5. Save All Receipts/ Boarding Passes, Etc.
    Yes, you will likely get a voucher for meals, a hotel, and transportation if necessary, but things can happen beyond that. You’ll want to submit receipts to the airline for re-payment if you have any out of pocket expenses due to the delay. In my recent example, Icelandair sent me to the Canopy by Hilton Reykjavík on Friday night, and provided for my meals at the hotel. That was great, but on Saturday morning when I realized I needed another night, the Canopy was full, so I had to switch hotels. Obviously I didn’t have another hotel voucher, since Icelandair had assured me I would be flying on Saturday, so I had to improvise and find my own accommodations. I also had to eat, so I will be asking the airline to reimburse my costs for those meals and that hotel night, which ended up being around $300. Be sure to hold on tight to those receipts, but it’s also a good idea to hold onto your boarding passes and receipts, as well as any correspondence that you may need later to help prove your case!
  6. Take Advantage of Extra Time
    If you are forced to stay an extra day or more in a far away city, make the most of it. See the sites that you may have missed, or just get out and walk around. It may be natural to be stressed out when your travel plans go sideways, but try to enjoy yourself as much as possible. When my flight home from Iceland was cancelled, I was given the choice between a hotel near the airport, or a hotel back in Reykjavík. Knowing that there was a whole lot of nothing around the airport, and that Reykjavík, even though a 45-50 minute drive away, was a wonderful city with a lot to see and do, it was an easy choice. And when my stay was extended an extra day, it had become an even better decision. I was able to turn a bad situation into two extra days of sightseeing in a beautiful city.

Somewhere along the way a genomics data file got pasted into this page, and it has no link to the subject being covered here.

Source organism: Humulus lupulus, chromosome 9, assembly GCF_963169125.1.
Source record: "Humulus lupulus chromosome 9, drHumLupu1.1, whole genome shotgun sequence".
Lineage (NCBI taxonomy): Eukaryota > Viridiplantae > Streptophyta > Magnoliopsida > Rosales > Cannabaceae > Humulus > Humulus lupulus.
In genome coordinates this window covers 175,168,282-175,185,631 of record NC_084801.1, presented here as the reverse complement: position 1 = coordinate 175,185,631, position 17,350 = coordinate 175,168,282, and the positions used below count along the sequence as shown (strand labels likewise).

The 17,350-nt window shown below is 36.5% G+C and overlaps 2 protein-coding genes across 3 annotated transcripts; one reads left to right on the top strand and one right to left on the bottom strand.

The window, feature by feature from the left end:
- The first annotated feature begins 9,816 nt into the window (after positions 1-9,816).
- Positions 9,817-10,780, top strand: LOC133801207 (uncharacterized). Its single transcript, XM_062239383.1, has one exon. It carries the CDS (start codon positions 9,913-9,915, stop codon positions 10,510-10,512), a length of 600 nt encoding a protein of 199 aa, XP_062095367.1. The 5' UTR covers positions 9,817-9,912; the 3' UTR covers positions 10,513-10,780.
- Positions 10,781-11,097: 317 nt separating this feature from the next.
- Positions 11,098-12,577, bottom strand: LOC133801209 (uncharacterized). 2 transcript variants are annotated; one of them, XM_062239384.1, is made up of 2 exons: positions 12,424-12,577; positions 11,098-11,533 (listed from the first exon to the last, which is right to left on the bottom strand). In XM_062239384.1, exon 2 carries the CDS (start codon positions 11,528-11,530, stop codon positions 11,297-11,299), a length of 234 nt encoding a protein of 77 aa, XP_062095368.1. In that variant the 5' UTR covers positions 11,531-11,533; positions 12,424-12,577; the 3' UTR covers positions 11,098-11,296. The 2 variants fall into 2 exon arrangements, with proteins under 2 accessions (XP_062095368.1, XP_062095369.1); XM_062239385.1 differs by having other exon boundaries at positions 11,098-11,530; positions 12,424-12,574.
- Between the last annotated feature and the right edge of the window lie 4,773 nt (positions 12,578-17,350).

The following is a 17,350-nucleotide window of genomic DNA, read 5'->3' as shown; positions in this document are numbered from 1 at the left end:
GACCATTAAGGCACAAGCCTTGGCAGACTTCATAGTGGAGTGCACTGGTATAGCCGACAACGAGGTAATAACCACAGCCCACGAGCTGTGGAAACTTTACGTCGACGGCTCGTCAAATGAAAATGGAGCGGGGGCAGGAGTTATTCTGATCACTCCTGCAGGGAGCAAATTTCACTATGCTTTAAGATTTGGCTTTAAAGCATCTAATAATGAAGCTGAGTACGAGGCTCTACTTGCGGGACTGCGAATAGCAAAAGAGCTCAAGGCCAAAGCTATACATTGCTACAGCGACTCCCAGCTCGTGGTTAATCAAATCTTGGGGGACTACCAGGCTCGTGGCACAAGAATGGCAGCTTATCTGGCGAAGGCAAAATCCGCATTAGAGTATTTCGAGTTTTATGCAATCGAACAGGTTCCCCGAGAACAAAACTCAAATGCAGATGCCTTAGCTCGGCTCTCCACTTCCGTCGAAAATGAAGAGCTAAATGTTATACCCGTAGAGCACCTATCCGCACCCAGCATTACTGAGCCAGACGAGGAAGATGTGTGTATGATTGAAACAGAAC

7. See if You Are Owed Compensation
    Many credit cards and travel insurance policies these days offer delayed or cancelled trip insurance. If you booked your trip with such a credit card or purchased a travel insurance policy, check to see if you can file a claim. In addition to that, if your flight was departing the European Union, you may be entitled to up to €600 compensation. Depending on the circumstances of your flight delay or cancellation, the EU has strict laws requiring airlines to compensate you in these cases. My most recent cancelled flight leaving Iceland was not eligible for EC261 compensation since high winds were the cause, but a couple of years ago my flight from Zurich to New York was canceled for mechanical reasons and American Airlines gave me a choice between €600 cash or an $800 AA voucher. You will have to request this compensation from the airline. They will not reach out to you.

This flight was the return home on a roundtrip that cost me $414, and I walked away with an $800 voucher. Be sure to check to see if you are owed compensation if things happen.

Final Thoughts:

Sometimes things happen and you find yourself in a situation where your flight is cancelled. If it happens on a U.S. domestic flight, some of these things probably won’t apply, but if you are in a foreign country, stay calm and organized, and follow some of these tips, and you may find it easier to deal with than you would have thought.